Yeah, AppEngine has been around for a while. That doesn't make my general AppEngine article less timely. Hey, I don't just write about stuff because its hip. In a few months, I'll announce what Google Chrome means for the web landscape. Seriously.
Although a lot of people believe Google App Engine is a very big thing and extremely important to the landscape of the web, I get the strong impression from outside the camp that its more of a toy, and I want to address that. As with my quick review of App Engine itself, its hard to make real calls when everything is still beta, but we're working with what we've got here. The people who see the real potential of App Engine feel it and the people who just think its neat Just Don't Get It. What is there to get that so many developers are missing and why would those of us that do think its important enough to be evangelical about, as I'm doing right now?
Once again, making any claims or arguments in this discussion has to start by defining what we're talking about in the first place. Are we talking about the choice of first runtime (Python) and included libraries (namely, the Django templates)? Is Google's design of the Datastore API and what other service APIs they provide the import factor to praise or ignore? Perhaps the details of their hosting plan makes it all worth gold, regardless of what software they put on top of all that iron? Going with my previous post on App Engine, it all comes down to the experience we need to discuss.
For Newbies This Means...
People just starting out with Python, web development, or even programming at all have a great opportunity here. They can focus on writing code in a very low-barrier environment and not worry about a lot of the details of deployment and hosting that got in the way before. The river between the Field of Writing Code and the Field of Running Your Website has been reduced to a trickle that can easily be waded across.
Few deny the benefit of the lower barrier here for the uninitiated, but there may be some misplaced valuation. There is more to benefit these individuals than staving off their eventual need to understand how to manage and deploy to their own hosting solution. New developers are in an amazing position that none of the rest of us are privy to: they may go entire careers without knowing how to setup a webserver. This is wonderful. Does it mean they are incapable of it or that we'll get a flood of developers who are less able to perform? I believe we see a change in the way we learn. We're narrowing disciplines and we aren't wasting mental cycles and man hours having every gear understand the entire machine. If you write code well, then learn that and just that. Ignore the rest.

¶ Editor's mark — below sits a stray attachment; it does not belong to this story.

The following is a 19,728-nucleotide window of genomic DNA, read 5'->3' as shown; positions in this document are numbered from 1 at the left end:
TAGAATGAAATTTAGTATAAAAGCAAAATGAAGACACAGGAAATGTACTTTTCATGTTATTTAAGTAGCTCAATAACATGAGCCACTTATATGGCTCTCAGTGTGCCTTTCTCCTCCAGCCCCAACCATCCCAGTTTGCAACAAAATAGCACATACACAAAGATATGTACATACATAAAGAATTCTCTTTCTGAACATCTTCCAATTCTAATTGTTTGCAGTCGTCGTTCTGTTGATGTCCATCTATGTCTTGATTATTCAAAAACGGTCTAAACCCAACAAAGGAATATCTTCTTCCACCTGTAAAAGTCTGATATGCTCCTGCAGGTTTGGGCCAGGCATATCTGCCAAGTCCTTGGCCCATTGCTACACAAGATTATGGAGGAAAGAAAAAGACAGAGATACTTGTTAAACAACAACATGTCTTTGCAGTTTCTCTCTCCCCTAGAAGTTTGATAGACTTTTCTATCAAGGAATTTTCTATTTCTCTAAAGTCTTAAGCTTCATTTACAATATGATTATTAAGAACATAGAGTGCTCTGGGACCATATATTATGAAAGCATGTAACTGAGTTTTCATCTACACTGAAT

Every coder today knows something about designing, even if they aren't good at it. Anyone who has written a line of code, HTML, or CSS for the web has probably configured a database at some point. We take this as normal and expected, and just rites of passage. We fit ourselves into specialties as we gain experience in our niche, but we all have an expectation of knowing a little about a lot. We seem adverse to the idea that the next generate will know how to do their job well, and not at all the jobs we know, but don't do on a regular basis.
For Experienced Hobbyists This Means...
Even when a developer reaches the point that hosting things themselves, managing servers, and configuring databases is feasible, none of it is necessarily worth the effort. All of that is time that could be spent solving the real problem at hand, with your family, or on your real job. The ability to do something doesn't negate the cost in time and effort of doing it. Being able to handle a problem when it arises does not make it meaningless to avoid the possibility of that adversity in the first place.
For Serious Ventures This Means...
With the flood of tiny little apps being launched on App Engine, the question of a large scale app being unrolled on the platform is a big one. Will anyone really build businesses hosted on App Engine? Can Google be trusted with your code? Will this platform offer the real power and opportunity needed to meet the demands of a growing business? None of these are particularly interesting to me in this context, because the deeper question is if the benefits that work for tinkerers and hobbyists extends to "serious" work. I think it does.